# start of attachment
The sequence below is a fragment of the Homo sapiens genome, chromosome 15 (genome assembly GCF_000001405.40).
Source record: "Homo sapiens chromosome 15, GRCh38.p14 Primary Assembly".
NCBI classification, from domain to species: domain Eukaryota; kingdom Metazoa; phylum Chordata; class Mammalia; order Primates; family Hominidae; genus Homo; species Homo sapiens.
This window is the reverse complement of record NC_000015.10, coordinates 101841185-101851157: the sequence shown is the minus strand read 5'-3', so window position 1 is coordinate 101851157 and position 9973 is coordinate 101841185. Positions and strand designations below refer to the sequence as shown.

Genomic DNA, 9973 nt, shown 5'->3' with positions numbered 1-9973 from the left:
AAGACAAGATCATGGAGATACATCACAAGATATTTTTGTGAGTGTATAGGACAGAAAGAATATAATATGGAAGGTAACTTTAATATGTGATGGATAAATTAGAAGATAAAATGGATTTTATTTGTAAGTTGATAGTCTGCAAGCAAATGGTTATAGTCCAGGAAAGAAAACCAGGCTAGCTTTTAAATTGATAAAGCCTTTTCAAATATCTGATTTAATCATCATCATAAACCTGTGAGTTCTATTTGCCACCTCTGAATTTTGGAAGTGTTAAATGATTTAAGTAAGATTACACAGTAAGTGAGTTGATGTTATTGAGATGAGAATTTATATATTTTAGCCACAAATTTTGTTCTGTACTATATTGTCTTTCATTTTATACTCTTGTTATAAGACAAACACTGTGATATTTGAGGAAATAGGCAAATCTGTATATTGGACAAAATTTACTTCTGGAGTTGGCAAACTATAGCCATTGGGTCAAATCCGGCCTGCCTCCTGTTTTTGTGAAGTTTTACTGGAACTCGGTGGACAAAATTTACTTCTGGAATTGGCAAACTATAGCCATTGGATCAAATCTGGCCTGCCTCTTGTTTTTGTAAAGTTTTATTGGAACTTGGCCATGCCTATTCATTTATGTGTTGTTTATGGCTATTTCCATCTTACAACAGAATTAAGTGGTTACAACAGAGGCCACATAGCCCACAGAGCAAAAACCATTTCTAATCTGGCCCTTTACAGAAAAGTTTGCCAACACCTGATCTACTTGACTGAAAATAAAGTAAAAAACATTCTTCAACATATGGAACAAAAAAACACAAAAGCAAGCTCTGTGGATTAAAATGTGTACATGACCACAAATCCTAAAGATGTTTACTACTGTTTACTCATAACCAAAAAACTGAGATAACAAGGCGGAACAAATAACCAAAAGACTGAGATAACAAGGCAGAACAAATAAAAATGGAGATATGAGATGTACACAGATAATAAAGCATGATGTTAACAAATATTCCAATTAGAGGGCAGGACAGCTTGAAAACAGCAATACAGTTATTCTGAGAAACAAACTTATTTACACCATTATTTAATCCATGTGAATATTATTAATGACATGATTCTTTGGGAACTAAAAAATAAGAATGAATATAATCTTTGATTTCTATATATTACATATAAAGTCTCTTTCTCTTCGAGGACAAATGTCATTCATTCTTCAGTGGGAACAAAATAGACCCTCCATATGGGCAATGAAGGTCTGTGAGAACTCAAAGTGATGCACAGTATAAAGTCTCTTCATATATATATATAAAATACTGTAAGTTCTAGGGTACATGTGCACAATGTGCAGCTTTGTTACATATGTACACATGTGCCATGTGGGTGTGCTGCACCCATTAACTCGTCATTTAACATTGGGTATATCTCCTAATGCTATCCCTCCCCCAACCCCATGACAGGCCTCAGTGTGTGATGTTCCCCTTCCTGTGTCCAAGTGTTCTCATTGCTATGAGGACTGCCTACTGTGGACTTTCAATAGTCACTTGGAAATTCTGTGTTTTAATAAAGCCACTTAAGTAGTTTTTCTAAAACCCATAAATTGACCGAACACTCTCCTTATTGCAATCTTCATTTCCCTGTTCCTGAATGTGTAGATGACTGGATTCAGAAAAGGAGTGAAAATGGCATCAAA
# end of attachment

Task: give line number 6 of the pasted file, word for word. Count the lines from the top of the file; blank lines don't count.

AAGACAAGATCATGGAGATACATCACAAGATATTTTTGTGAGTGTATAGGACAGAAAGAATATAATATGGAAGGTAACTTTAATATGTGATGGATAAATTAGAAGATAAAATGGATTTTATTTGTAAGTTGATAGTCTGCAAGCAAATGGTTATAGTCCAGGAAAGAAAACCAGGCTAGCTTTTAAATTGATAAAGCCTTTTCAAATATCTGATTTAATCATCATCATAAACCTGTGAGTTCTATTTGCCACCTCTGAATTTTGGAAGTGTTAAATGATTTAAGTAAGATTACACAGTAAGTGAGTTGATGTTATTGAGATGAGAATTTATATATTTTAGCCACAAATTTTGTTCTGTACTATATTGTCTTTCATTTTATACTCTTGTTATAAGACAAACACTGTGATATTTGAGGAAATAGGCAAATCTGTATATTGGACAAAATTTACTTCTGGAGTTGGCAAACTATAGCCATTGGGTCAAATCCGGCCTGCCTCCTGTTTTTGTGAAGTTTTACTGGAACTCGGTGGACAAAATTTACTTCTGGAATTGGCAAACTATAGCCATTGGATCAAATCTGGCCTGCCTCTTGTTTTTGTAAAGTTTTATTGGAACTTGGCCATGCCTATTCATTTATGTGTTGTTTATGGCTATTTCCATCTTACAACAGAATTAAGTGGTTACAACAGAGGCCACATAGCCCACAGAGCAAAAACCATTTCTAATCTGGCCCTTTACAGAAAAGTTTGCCAACACCTGATCTACTTGACTGAAAATAAAGTAAAAAACATTCTTCAACATATGGAACAAAAAAACACAAAAGCAAGCTCTGTGGATTAAAATGTGTACATGACCACAAATCCTAAAGATGTTTACTACTGTTTACTCATAACCAAAAAACTGAGATAACAAGGCGGAACAAATAACCAAAAGACTGAGATAACAAGGCAGAACAAATAAAAATGGAGATATGAGATGTACACAGATAATAAAGCATGATGTTAACAAATATTCCAATTAGAGGGCAGGACAGCTTGAAAACAGCAATACAGTTATTCTGAGAAACAAACTTATTTACACCATTATTTAATCCATGTGAATATTATTAATGACATGATTCTTTGGGAACTAAAAAATAAGAATGAATATAATCTTTGATTTCTATATATTACATATAAAGTCTCTTTCTCTTCGAGGACAAATGTCATTCATTCTTCAGTGGGAACAAAATAGACCCTCCATATGGGCAATGAAGGTCTGTGAGAACTCAAAGTGATGCACAGTATAAAGTCTCTTCATATATATATATAAAATACTGTAAGTTCTAGGGTACATGTGCACAATGTGCAGCTTTGTTACATATGTACACATGTGCCATGTGGGTGTGCTGCACCCATTAACTCGTCATTTAACATTGGGTATATCTCCTAATGCTATCCCTCCCCCAACCCCATGACAGGCCTCAGTGTGTGATGTTCCCCTTCCTGTGTCCAAGTGTTCTCATTGCTATGAGGACTGCCTACTGTGGACTTTCAATAGTCACTTGGAAATTCTGTGTTTTAATAAAGCCACTTAAGTAGTTTTTCTAAAACCCATAAATTGACCGAACACTCTCCTTATTGCAATCTTCATTTCCCTGTTCCTGAATGTGTAGATGACTGGATTCAGAAAAGGAGTGAAAATGGCATCAAA